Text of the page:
Radhika: And so far, the revival keeps getting better. This was the much-anticipated Darin Morgan episode, the episode that even the less-than-pleased critics have loved after previewing the first half of this six-episode event. And I loved it too, even if I’m not quite sure it lives up to the ones Morgan wrote during his original run on the series. But this episode definitely had all the zany qualities his installments are known for, comedic elements galore, along with some genuinely insightful, poignant moments that don’t drag you away from the silliness for too long. This is also the episode that feels the most like a love letter to the fans and The X-Files crew, and as a longtime X-Phile, I can really appreciate that (though I imagine some newer viewers must be wondering what the hell they just watched). Continue reading →
“This is my life, this is everything. This is everything I believe in.” — Fox Mulder
“You want to believe, you so badly want to believe.” — Dana Scully
“I do believe. I believe that Tad O’Malley is right. This is not an alien conspiracy. It’s a conspiracy of men.” — Fox Mulder
After years away from the FBI and the X-Files, as well as each other, Mulder and Scully are drawn back to their spooky callings when a conservative Internet news anchor reaches out.
Radhika: So here we are — finally discussing the first new episode of The X-Files to hit our televisions (and computers and tablets) since 2002. This is an interesting post for us, as I can still consider this episode part of my “X-Files rewatch” after watching it at New York Comic Con last fall, while it is a completely new experience for Max. We’re happy to be back for this limited engagement, so let’s get the recap and discussion started! (And yes, this means spoilers.) Continue reading →
Chris Carter, David Duchovny and Mitch Pileggi at New York Comic Con 2015. (Radhika Marya)
We interrupt our blogging hiatus for a quick report: I have seen the first episode of The X-Files revival, thanks to its U.S. premiere at this year’s New York Comic Con. And that means there’s no way I could not acknowledge it on this rewatch blog. We may have successfully completed rewatching the series’ original run over the summer, but as mentioned in our previous “final” post, we fully intend to come back here and write when the new episodes air. And since I’ve had the chance to check out the first episode, I’m happy to report back.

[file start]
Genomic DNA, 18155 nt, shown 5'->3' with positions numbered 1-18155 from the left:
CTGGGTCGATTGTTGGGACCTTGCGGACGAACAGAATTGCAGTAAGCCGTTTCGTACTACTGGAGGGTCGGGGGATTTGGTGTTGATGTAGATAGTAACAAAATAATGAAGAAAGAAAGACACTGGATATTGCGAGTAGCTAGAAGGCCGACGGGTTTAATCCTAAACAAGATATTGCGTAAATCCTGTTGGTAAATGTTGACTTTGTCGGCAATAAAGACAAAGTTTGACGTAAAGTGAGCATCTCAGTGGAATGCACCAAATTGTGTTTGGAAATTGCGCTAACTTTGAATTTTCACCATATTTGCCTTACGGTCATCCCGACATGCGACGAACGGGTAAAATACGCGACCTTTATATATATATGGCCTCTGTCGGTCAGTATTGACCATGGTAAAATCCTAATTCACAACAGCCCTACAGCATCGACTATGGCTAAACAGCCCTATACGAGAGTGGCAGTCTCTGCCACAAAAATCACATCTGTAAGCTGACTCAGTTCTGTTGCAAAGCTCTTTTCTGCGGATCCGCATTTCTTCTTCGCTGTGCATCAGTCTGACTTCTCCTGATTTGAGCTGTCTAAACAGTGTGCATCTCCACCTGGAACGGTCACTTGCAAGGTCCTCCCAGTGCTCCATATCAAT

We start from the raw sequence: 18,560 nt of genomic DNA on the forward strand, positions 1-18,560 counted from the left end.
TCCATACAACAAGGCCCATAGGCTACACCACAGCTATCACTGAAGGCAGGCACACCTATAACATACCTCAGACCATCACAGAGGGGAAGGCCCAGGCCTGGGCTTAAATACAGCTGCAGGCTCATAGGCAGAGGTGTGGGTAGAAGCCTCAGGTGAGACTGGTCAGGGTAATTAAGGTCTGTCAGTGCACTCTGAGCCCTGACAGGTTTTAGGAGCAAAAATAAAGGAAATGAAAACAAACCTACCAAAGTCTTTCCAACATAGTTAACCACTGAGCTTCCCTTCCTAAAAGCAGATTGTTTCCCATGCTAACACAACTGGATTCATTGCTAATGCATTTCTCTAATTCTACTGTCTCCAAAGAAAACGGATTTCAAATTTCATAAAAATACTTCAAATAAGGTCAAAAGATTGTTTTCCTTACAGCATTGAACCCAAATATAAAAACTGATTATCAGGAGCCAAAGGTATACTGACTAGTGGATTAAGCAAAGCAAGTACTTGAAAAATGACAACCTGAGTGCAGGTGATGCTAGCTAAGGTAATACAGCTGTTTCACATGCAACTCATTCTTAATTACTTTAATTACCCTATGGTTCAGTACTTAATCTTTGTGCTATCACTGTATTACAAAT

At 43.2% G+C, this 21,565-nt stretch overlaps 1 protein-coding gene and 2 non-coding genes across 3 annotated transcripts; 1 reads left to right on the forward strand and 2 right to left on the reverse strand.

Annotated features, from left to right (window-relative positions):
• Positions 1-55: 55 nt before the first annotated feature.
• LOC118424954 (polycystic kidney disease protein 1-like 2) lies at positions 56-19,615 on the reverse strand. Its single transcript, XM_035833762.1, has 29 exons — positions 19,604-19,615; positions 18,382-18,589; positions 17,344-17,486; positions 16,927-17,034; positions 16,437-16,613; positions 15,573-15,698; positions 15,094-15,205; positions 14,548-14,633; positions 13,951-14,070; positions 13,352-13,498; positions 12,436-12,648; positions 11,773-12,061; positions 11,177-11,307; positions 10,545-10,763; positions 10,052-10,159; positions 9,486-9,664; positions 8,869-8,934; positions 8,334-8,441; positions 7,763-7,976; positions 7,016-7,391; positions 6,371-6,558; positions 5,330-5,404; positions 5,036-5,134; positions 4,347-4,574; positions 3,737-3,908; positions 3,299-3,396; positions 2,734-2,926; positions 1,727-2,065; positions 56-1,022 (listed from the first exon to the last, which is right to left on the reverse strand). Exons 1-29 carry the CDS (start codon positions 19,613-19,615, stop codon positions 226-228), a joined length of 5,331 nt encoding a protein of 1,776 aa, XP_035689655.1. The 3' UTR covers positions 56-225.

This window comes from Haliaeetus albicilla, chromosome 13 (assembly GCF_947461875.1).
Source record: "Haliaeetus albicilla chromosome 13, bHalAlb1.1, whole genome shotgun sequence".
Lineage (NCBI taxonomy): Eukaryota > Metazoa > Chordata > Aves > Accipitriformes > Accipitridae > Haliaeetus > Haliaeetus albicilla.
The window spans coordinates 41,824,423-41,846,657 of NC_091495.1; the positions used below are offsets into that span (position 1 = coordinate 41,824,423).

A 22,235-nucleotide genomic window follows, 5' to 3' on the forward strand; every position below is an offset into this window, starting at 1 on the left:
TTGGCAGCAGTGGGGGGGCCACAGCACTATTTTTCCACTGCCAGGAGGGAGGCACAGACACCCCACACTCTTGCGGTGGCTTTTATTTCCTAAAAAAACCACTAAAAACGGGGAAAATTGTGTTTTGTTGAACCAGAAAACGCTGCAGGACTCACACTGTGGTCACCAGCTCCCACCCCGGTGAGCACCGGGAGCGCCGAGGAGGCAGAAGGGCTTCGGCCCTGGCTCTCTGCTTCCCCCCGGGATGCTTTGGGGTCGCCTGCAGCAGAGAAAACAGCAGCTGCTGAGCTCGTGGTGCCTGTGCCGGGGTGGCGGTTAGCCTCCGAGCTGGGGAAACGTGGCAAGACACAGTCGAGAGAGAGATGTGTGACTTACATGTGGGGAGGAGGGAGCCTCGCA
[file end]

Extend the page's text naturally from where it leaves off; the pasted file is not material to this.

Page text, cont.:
Note: This blog post will be spoiler free. However, it may refer to points that have already been brought up in various interviews with Chris Carter and company — so if you’ve been avoiding all news of the show, maybe you don’t want to read this. But I will not be delving into the events of the episode itself, so if that sounds fine to you, go ahead and read! Continue reading →
Those of you who have followed this blog, or have just stumbled across it, can see that we’ve hit the final point of our X-Files rewatch. We’ve watched it all — from those dimly lit Vancouver seasons to the big budget first movie and later seasons, full of California sunshine and sleek wardrobes. And just last week, we wrapped things up by watching I Want to Believe. It’s been a really fun ride for us, even when we found ourselves grumbling about some of the final episodes.
I first started thinking about rewatching The X-Files from the beginning to the end, and blogging about it, about three years ago. When Max expressed enthusiasm and asked if he could join in — more than once — it became a reality. We’re not the first ones to document revisiting the show: Some have attempted it half-heartedly, some outlets like The A.V. Club went through it all as well, and others with a little more fame than us have started podcasts with a fairly respectable amount of listeners and guests. But it felt like something we had to do, and so in July 2013, somewhat in line with the show’s twentieth anniversary, our little project began.
It’s been a really rewarding experience overall and it was delightful to see people from all over the globe visit our little blog. It was neat to see exactly which episodes held up, which ones were no longer enjoyable to us, and even though we had both rewatched the show in parts ever since it ended — revisiting old favorites or introducing friends to Mulder and Scully — it was the first time we both really viewed it through a critical lens as adults, as the show’s first run overlapped with our school years. We intend to tune in when The X-Files returns on January 24, 2016. We intend to revive this blog by then, if not slightly sooner, and chime in with our thoughts. But before we do that, here’s a little conversation between Max and me, looking back at our experience and looking ahead at the future of the show: Continue reading →